What the world thinks it knows about Indigenous peoples of North America could be likened to a Polaroid snapshot taken off the deck of a cruise ship in a foreign land, over which European spectators will forever sigh and wax poetic, exclaiming, “This, then, is an Indian.” It is not uncommon for n8v folks dressed in regalia to be asked such guileless questions as Where is your teepee? and Do you still hunt buffalo? We live in a world that uses as the foundation for its caricature of us such Hollywood inventions as Espera Oscar de Corti, an Italian American actor who lied for many years about his heritage while working under his chosen nom de plume, “Iron Eyes Cody.” It was inevitable that in the face of such willfully comedic misunderstandings of an entire continent’s people that we would, ourselves, begin controlling the narrative through a practice that is foundational to most Indigenous cultural life—storytelling.
I have been extraordinarily fortunate to take up my bookselling vocation at a time that is remarkably rich in Indigenous voices across all storytelling genres. I have celebrated each new Indigenous children’s book, every volume of poetry—each Indigenous voice is a miracle—but it is Indigenous horror that somehow most delights me. It’s hard to imagine a genre more perfectly suited to a people whose resilience has persevered in the face of the horrifically dehumanizing force that is colonization and its concomitant atrocities—from forced removal to forced sterilization and everything in between.
Erika T. Wurth
I had the opportunity to meet Erika T. Wurth at a bookselling conference and was intrigued by the premise of her new novel, White Horse, which centers Chikashsha culture and highlights the contrast of urban and reservation Natives. The Lofa (Sasquatch and Bigfoot’s gorier Chikashsha cousin) is featured as the primary villain of this story, though one could argue that the primary horror is intergenerational trauma, with the Lofa as scapegoat. This book follows Kari James, as she retraces her mother’s life in an effort to discover why she abandoned her husband and days-old infant. Wurth sprinkles in enough mysticism to mask this horror story as fantasy—until the very end, when the nature of the story is revealed in gut-punching fashion. Wurth tells this story with scenes from Kari’s favorite Indian bar, an ongoing obsession with Stephen King, and complex family relationships. It’s an utterly enjoyable read and feels both foreign and familiar to me, as an Oklahoma Chikashsha who lives in that space that exists between urban and reservation Native but occupies neither.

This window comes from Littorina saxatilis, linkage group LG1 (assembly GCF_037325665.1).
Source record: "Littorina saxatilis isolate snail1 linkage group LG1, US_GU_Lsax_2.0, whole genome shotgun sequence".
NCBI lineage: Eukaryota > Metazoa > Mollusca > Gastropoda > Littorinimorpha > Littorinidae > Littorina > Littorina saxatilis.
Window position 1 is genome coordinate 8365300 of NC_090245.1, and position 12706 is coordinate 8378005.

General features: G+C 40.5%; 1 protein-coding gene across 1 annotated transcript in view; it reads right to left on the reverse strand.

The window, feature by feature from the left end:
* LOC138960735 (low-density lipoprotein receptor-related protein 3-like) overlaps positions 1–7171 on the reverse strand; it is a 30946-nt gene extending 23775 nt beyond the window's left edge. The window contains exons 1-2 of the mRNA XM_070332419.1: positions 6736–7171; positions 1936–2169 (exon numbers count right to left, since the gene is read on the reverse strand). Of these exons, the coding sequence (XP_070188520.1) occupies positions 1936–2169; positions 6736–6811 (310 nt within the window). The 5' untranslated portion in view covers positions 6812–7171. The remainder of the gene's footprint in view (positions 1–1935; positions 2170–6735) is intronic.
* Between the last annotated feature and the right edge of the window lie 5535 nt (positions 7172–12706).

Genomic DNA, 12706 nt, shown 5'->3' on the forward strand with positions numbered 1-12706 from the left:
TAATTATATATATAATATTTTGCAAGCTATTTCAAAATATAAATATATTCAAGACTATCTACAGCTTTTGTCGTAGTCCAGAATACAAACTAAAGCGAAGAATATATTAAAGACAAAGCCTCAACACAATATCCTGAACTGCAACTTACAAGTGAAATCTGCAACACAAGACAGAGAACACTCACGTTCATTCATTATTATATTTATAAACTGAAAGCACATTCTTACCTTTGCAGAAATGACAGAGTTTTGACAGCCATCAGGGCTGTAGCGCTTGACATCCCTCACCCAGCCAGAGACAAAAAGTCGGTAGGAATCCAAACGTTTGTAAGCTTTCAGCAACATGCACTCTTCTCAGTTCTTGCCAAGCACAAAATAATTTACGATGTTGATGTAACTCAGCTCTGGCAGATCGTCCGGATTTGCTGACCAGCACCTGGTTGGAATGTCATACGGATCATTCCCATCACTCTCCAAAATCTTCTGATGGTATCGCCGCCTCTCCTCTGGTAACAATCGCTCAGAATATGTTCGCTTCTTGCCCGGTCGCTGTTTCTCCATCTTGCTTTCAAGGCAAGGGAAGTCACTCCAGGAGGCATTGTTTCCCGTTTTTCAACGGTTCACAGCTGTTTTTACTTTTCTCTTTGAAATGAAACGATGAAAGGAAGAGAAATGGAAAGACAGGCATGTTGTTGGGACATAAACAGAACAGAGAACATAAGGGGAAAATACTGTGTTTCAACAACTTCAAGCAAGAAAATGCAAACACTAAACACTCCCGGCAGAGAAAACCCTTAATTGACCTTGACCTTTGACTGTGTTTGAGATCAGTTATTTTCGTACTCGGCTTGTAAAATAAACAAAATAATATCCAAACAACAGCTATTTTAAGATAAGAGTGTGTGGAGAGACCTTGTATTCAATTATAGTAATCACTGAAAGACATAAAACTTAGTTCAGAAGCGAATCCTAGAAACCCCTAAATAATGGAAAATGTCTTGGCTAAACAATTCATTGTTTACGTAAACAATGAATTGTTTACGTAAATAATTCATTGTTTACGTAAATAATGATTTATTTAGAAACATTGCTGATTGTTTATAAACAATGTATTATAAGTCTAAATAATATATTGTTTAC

Devon A. Mihesuah
The Hatak Witches
University of Arizona Press
In The Hatak Witches, by Devon A. Mihesuah, we follow detective Monique Blue Hawk through a murder investigation in a story that blends truth and fiction with remarkable aplomb. This story, set in Oklahoma, features a place called the Hollow, whose description closely resembles my grandfather’s stories about the Cross Timbers, an ecological region of Oklahoma. His stories painted the Cross Timbers as a terrifying place, so I was delighted to find it in a horror story set in my home state. This story features shapeshifting witches, awesome Oklahoma skies, and the deep, abiding belief that owls are bringers of evil.
Stephen Graham Jones
The Only Good Indians
Stephen Graham Jones’s The Only Good Indians follows a group of Blackfeet youth via a series of increasingly fantastical newspaper headlines and their matching backstories. The first half to two-thirds of this story is more a tale of woe than true horror, but in the moment the genre proves true, the reader is met with the most exquisitely casual depiction of brutality. In this way, Jones aptly elucidates the casual relationship Indigenous people have with resilience in response to violence. This story has a sharp, sometimes dry wit—slipping social commentary in with a tale of revenge that has clearly been influenced by the Deer Woman stories shared by so many North American tribes.
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In reading Indigenous horror (and Indigenous stories as a whole), we are given an opportunity to throw away the sad, two-dimensional Polaroid picture and observe the tapestry that’s being created right in front of us. This tapestry is made of wry and sometimes inappropriate humor, a casual relationship with resilience in the face of violence, and a deep and abiding connection to past, present, and future. This tapestry reveals the true face of Indigeneity in all its beauty and horror; in all its stone-faced laughter; in all its wit and wisdom; in all its humanity.